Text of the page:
the meningitis is partially treated (.95) [RULE145]
Do you want to see RULE148?
** NO

Fig. 13. Allowing the student to explore.

Domain Independence

The fundamental design and implementation these programs does not restrict their use to medical domains. This is due in part to. the widespread applicability of the concept of diagnosis and therapy as a problem solving method. Many problems that can be viewed as the discovery and correction of "errors" can be viewed as diagnosis and therapy, whether the domain is medicine, repair of machines, or program debugging. This means that the fundamental approach to problem solving is potentially widely applicable.

In addition, the implementation of all of the programs was kept strongly domain independent from the outset, primarily to permit extension to other areas of infectious disease. The current knowledge base can easily be augmented or removed entirely and replaced with another.

It has proven possible, for instance, to build additional knowledge bases for such disparate fields as chemotherapy for psychiatry and auto mechanics. In one of the first such efforts [22], a small part of an auto repair manual was rewritten as production rules, and inserted in place of the bacteremia knowledge base. What resulted was a very simple but folly functional consultant capable of diagnosing and curing problems in a part of an auto electrical system. More recently, a pilot system for psychiatric diagnosis is being assembled. While it has currently only some 5O rules, it is fully functional, and displays primitive but encouraging performance. In both systems, much of the established explanation facilities work as designed, without modification.

Finally, the basic methodology developed in designing and implementing the programs has provided a basis for a number of other Systems. The work described in [10], for instance, deals with a system oriented toward repair of electro-mechanical devices, while [1] describes a system for the creation of intelligent terminals. Both of these share significant points of methodology with those described here.

There are, naturally, some domains that might be less profitable to explore. One of the interesting lessons of the auto repair system was that domains with little inexactness in the reasoning process--those for which algorithmic diagnostic routines can be written--are not particularly appropriate for this methodology. The precision in these domains means that little use is made of the certainty factor mechanism, and many of Mycin's more complicated (and computationally expensive) features go unused.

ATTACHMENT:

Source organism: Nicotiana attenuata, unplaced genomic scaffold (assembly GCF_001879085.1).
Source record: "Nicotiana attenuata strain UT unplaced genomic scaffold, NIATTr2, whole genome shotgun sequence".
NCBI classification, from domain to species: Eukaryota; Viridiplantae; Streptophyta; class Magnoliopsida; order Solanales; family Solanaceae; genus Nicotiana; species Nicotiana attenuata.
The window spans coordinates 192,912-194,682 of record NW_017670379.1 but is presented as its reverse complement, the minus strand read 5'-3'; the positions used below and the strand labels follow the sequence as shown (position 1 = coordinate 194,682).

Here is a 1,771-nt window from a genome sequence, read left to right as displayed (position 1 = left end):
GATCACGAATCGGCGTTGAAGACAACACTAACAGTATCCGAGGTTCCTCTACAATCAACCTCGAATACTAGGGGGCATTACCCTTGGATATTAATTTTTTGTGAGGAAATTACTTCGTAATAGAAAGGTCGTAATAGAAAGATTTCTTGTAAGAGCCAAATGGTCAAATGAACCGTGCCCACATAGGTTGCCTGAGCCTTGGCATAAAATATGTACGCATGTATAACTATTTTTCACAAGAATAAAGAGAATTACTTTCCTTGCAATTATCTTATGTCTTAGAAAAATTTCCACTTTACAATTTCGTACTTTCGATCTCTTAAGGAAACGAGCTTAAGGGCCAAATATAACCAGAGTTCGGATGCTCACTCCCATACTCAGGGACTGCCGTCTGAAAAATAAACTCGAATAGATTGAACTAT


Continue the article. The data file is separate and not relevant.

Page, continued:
Nor is it reasonable to expect to be able to write rules for an arbitrary domain. As knowledge in an area accumulates, it becomes progressively more formalized. There is a certain stage of this formalization process when it is appropriate to use rules of the sort shown above. Earlier than this the knowledge is too unstructured, later on it may (like the auto repair system) be more effective to write straightforward algorithms.

It is also possible that the knowledge in some domains is inherently unsuited to a rule-like representation, since rules become increasingly awkward as the number of premise clauses increases. Dealing with a number of interacting factors may be difficult for any representation, but given the reliance here on rules as a medium of communication of knowledge, the problem becomes especially significant.

Impact As a Medical Decision Making System

We expect that the primary long term impact of this system will be in providing consultative support in primary health care centers where such expertise is currently in short supply. While such a step is still a long way off, with a sufficiently large knowledge base it may prove possible to provide near-human level performance. With the advent of phone line networks for communication to computers, this service can be made available to hospitals and clinics in rural areas that are typically undersupplied with expert medical care. Given the flexibility of the system, modifications might be introduced to deal with regional variations in accepted medical practice, or seasonal variations in infection susceptibility.